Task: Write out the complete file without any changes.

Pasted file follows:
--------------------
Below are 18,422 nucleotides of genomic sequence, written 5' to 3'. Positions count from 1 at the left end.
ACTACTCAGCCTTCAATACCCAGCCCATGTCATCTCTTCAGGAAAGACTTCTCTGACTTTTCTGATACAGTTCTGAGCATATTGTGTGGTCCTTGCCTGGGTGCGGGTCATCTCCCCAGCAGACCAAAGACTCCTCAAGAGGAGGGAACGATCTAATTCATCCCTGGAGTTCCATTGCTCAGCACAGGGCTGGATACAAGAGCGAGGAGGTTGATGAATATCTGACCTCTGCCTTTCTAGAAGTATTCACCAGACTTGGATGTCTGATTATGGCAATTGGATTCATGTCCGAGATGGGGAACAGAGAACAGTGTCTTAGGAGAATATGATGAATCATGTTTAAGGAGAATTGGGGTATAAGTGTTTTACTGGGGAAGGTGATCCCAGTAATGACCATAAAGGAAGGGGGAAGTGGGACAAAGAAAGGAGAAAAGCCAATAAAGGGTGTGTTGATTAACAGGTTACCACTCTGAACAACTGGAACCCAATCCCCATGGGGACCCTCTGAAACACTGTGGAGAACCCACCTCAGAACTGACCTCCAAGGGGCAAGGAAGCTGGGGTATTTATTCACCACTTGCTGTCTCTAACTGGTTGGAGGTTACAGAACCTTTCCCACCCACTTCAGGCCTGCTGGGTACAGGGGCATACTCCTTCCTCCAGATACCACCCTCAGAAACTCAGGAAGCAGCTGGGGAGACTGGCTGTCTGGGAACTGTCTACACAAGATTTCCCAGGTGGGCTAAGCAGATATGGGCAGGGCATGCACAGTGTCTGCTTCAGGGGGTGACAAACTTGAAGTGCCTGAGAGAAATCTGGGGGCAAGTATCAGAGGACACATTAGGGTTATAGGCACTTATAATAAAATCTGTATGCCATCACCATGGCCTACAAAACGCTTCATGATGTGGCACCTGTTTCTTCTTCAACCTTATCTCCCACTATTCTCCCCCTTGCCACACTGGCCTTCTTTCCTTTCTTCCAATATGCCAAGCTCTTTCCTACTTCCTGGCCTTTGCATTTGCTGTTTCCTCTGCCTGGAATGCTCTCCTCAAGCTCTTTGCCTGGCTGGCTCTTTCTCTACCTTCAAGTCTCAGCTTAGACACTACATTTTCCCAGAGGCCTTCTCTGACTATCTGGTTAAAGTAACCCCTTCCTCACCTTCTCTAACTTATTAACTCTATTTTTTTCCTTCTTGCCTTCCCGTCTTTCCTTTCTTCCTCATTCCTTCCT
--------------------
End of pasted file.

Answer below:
Below are 18,422 nucleotides of genomic sequence, written 5' to 3'. Positions count from 1 at the left end.
ACTACTCAGCCTTCAATACCCAGCCCATGTCATCTCTTCAGGAAAGACTTCTCTGACTTTTCTGATACAGTTCTGAGCATATTGTGTGGTCCTTGCCTGGGTGCGGGTCATCTCCCCAGCAGACCAAAGACTCCTCAAGAGGAGGGAACGATCTAATTCATCCCTGGAGTTCCATTGCTCAGCACAGGGCTGGATACAAGAGCGAGGAGGTTGATGAATATCTGACCTCTGCCTTTCTAGAAGTATTCACCAGACTTGGATGTCTGATTATGGCAATTGGATTCATGTCCGAGATGGGGAACAGAGAACAGTGTCTTAGGAGAATATGATGAATCATGTTTAAGGAGAATTGGGGTATAAGTGTTTTACTGGGGAAGGTGATCCCAGTAATGACCATAAAGGAAGGGGGAAGTGGGACAAAGAAAGGAGAAAAGCCAATAAAGGGTGTGTTGATTAACAGGTTACCACTCTGAACAACTGGAACCCAATCCCCATGGGGACCCTCTGAAACACTGTGGAGAACCCACCTCAGAACTGACCTCCAAGGGGCAAGGAAGCTGGGGTATTTATTCACCACTTGCTGTCTCTAACTGGTTGGAGGTTACAGAACCTTTCCCACCCACTTCAGGCCTGCTGGGTACAGGGGCATACTCCTTCCTCCAGATACCACCCTCAGAAACTCAGGAAGCAGCTGGGGAGACTGGCTGTCTGGGAACTGTCTACACAAGATTTCCCAGGTGGGCTAAGCAGATATGGGCAGGGCATGCACAGTGTCTGCTTCAGGGGGTGACAAACTTGAAGTGCCTGAGAGAAATCTGGGGGCAAGTATCAGAGGACACATTAGGGTTATAGGCACTTATAATAAAATCTGTATGCCATCACCATGGCCTACAAAACGCTTCATGATGTGGCACCTGTTTCTTCTTCAACCTTATCTCCCACTATTCTCCCCCTTGCCACACTGGCCTTCTTTCCTTTCTTCCAATATGCCAAGCTCTTTCCTACTTCCTGGCCTTTGCATTTGCTGTTTCCTCTGCCTGGAATGCTCTCCTCAAGCTCTTTGCCTGGCTGGCTCTTTCTCTACCTTCAAGTCTCAGCTTAGACACTACATTTTCCCAGAGGCCTTCTCTGACTATCTGGTTAAAGTAACCCCTTCCTCACCTTCTCTAACTTATTAACTCTATTTTTTTCCTTCTTGCCTTCCCGTCTTTCCTTTCTTCCTCATTCCTTCCT